• When was the last time you found a free public wi-fi everywhere you went, ate, drove, watched a movie (oooooh, keeping the cell phone on during a movie, are we? ;) ), got gas (do gas stations still blow up via cell phones ringing?), bought grocery, went to the beach, walked in a museum, took the train, took the bus, or simply went out for a walk or driving? Majority of all such times were probably without any wi-fi access. With Republic Wireless, all such times and places will result in your phone using the Sprint cellular network.
  • Republic Wireless says you need around 80kbps both ways (download and upload) to be able to have a call that does not get dropped. Even if you get wi-fi access publicly or anywhere, your call, text and data quality (of transfer for data) and reliability (of processing successfully) will depend on the amount of bandwidth your actual cell phone will have on that wi-fi network. If there is even one other person on the wi-fi, chances are your wi-fi speeds will not be great. It will probably be over 80kbps, though add in text messages and full time data usage on an Android phone that is required to have with Republic Wireless, and you’ll start realizing you need another wi-fi network nearby or that you want to switch to cellular usage.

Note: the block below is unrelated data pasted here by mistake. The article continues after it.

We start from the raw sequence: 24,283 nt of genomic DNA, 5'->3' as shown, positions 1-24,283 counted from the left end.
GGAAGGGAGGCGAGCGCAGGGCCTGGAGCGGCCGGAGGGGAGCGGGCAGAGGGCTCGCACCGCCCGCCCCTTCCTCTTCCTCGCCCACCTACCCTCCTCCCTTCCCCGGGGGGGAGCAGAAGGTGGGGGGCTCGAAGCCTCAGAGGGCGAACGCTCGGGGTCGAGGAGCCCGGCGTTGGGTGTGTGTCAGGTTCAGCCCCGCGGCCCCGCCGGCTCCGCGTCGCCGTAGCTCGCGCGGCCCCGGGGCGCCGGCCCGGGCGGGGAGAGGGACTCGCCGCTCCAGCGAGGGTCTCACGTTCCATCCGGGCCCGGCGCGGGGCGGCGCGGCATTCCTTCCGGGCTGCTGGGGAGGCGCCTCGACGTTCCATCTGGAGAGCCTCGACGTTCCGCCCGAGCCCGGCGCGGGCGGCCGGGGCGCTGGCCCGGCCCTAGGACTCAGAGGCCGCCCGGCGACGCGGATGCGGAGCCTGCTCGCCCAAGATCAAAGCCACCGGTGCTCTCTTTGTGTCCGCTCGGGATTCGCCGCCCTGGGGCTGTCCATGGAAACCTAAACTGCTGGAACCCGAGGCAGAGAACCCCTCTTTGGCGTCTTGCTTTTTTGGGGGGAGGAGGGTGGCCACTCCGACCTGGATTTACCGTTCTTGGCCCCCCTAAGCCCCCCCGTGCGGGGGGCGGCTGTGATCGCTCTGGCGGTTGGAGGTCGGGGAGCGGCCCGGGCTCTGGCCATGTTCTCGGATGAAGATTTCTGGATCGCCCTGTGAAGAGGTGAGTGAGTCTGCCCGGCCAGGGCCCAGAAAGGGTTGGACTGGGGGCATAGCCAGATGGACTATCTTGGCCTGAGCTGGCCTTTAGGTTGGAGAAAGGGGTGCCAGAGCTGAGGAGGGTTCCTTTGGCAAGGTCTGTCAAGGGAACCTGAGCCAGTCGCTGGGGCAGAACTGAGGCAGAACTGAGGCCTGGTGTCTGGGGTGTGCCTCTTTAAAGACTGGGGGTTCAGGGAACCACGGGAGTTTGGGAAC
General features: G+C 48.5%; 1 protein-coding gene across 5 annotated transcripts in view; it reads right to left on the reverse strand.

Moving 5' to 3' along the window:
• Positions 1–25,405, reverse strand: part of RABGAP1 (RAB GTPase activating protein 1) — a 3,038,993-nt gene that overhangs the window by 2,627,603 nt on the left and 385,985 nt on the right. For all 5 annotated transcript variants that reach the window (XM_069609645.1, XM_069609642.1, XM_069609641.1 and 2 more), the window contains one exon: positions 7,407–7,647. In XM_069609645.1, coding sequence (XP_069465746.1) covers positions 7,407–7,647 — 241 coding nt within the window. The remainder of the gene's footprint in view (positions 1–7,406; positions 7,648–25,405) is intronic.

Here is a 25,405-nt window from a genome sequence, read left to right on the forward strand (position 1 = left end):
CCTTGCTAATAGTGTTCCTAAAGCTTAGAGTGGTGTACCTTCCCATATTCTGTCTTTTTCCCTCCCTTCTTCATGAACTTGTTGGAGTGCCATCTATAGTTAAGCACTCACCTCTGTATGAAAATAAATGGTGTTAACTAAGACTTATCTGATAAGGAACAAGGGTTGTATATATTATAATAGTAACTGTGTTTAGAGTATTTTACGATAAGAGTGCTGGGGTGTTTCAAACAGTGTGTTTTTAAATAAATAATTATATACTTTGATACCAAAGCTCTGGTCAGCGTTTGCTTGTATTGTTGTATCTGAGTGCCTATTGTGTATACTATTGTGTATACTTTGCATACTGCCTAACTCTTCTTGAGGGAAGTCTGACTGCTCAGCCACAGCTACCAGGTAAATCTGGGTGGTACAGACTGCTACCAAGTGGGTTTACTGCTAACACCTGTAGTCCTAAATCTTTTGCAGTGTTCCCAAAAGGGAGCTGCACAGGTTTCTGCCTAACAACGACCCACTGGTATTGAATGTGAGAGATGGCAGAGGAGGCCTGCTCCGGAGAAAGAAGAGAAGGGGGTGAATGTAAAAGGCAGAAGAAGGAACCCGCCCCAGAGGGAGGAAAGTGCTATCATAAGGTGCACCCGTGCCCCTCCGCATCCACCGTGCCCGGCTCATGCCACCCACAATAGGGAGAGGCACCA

Unless you do not use your phone that much the whole day and are rarely on the move, or unless you move a lot but do not use your phone that much at all and can wait till you get to a wi-fi, you will most probably be using the Sprint cell towers regularly and probably every hour of the day. You will be counting down your 7-day limit of 550 minutes, 150 text and 300mb of data every day probably. This may not be much for many people, though in today’s day and age of social networking where we are on Facebook, Twitter and now Google Plus a lot, in addition to checking our Gmail every second of the day, 300mb of data is nothing.